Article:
Subconsciou Integration Of Elements In Literature: Lord Of The Flies

1346 words - 5 pages

What brings a story to life? Better yet, what creates the world within the story that captivates the attention of those holding the open pages? The reader sifts through the lines of texts trying to escape the real world; trying to enter a place structured in fiction and the imagination of some far off writer from a different time. Little does the innocent audience know about the subconscious mental feeding, rich in both history and moral values. While the writer has control over the pen in his or her hand, the reader remains powerless. An excellent example of this subconscious integration of elements from the author’s time appears in William Golding’s Lord of the Flies. By analyzing Golding’s book the reader can discover the correlation between the behavior of the children on the island and the historical and personal influences that the author used to bring to life the novel’s characters.
Ralph, the first character that appears in the Lord of the Flies, represents Golding’s view of democracy. Right from the beginning, a born leader takes center stage. Even before Ralph says a single word, Golding describes him as “a boy with fair hair” and by mentioning that “there was a stillness about Ralph as he sat that marked him out: there was his size, and attractive appearance; and most obscurely, yet most powerfully, there was the conch.” (Golding 7, 22) These descriptions may not seem like much, but they create a character with which the reader wants to associate; they depict an image of power and control. As the story progresses, the reader becomes more attached to Ralph’s personality due to the social concern that this character presents through his interest in maintaining order and keeping everyone safe. From the obvious choice of using a democratic electoral system, to the manner in which he uses the conch shell to organize the conversations, Ralph becomes the ideal leader of the group. This happens in the book and the entranced audience agrees without realizing that the author made the choice for them. One cannot call it brainwashing, but the conspicuous insertion of democratic ideals into the story definitely helps placate the audience and entice them to continue to support such ideals.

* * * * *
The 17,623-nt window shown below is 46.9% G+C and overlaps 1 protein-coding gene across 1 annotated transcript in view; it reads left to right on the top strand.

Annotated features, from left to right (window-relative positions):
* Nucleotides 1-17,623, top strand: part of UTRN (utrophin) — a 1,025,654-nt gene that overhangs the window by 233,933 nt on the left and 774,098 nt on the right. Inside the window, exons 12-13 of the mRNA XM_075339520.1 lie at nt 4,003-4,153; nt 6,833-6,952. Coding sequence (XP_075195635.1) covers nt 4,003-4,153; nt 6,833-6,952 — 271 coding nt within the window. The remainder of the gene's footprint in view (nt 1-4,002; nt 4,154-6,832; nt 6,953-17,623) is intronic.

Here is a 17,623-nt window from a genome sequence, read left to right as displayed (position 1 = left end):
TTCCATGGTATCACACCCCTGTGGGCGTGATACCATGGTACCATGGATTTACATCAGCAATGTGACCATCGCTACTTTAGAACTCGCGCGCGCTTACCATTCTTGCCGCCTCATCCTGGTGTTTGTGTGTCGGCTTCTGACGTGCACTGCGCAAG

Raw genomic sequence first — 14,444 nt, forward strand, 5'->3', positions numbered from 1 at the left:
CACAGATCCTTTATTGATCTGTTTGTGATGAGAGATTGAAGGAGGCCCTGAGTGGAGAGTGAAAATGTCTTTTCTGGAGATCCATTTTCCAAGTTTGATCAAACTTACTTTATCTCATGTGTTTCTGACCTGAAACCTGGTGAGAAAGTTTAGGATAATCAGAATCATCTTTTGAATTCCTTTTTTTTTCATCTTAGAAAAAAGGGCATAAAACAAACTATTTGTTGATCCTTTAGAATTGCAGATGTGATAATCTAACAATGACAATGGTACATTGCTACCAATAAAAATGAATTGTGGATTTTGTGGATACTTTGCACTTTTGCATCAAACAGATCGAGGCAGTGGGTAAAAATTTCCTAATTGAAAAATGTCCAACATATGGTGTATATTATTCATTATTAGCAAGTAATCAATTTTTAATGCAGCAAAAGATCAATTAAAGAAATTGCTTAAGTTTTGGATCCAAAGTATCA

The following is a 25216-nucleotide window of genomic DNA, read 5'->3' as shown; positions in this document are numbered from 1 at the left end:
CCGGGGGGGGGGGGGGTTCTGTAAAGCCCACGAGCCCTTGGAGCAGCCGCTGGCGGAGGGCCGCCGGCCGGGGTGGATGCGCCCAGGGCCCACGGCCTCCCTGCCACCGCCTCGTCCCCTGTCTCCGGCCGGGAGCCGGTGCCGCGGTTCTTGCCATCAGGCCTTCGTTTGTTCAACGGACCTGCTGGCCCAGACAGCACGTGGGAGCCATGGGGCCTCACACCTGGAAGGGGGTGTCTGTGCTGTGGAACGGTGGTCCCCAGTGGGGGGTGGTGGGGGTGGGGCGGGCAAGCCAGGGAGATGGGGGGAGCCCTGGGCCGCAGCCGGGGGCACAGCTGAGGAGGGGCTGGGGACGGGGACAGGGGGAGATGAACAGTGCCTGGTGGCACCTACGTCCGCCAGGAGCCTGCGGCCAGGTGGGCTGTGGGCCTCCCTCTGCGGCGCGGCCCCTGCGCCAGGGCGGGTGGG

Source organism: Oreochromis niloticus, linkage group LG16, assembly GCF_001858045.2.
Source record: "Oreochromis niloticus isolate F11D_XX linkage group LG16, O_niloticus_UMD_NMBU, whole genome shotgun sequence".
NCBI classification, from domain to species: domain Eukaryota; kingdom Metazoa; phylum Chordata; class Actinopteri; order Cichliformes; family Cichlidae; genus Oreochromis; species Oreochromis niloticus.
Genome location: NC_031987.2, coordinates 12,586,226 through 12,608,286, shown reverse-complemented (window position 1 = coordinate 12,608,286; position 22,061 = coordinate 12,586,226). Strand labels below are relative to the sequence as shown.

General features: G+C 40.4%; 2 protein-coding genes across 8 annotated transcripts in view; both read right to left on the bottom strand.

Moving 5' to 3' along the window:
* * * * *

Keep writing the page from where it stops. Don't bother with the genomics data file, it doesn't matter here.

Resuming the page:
So how does Ralph’s relationship to democratic leadership relate to the time period during which this book appeared? In the social circumstances of the 1950s leadership came in two flavors: good and bad. This strict division was brought about by the fragile standards instituted during the Cold War. In one of his interviews, the author suggested that he conceived part of Lord of the Flies “about Britain and the British” (Baker 136). Because Golding’s England kept its alliance with the democratic world, it meant that by default democracy represented the “good side”. It comes as no surprise then that he uses Ralph in order to play into the hands of his native country and those that support its views. The author placates his fellow countrymen, but at the same...

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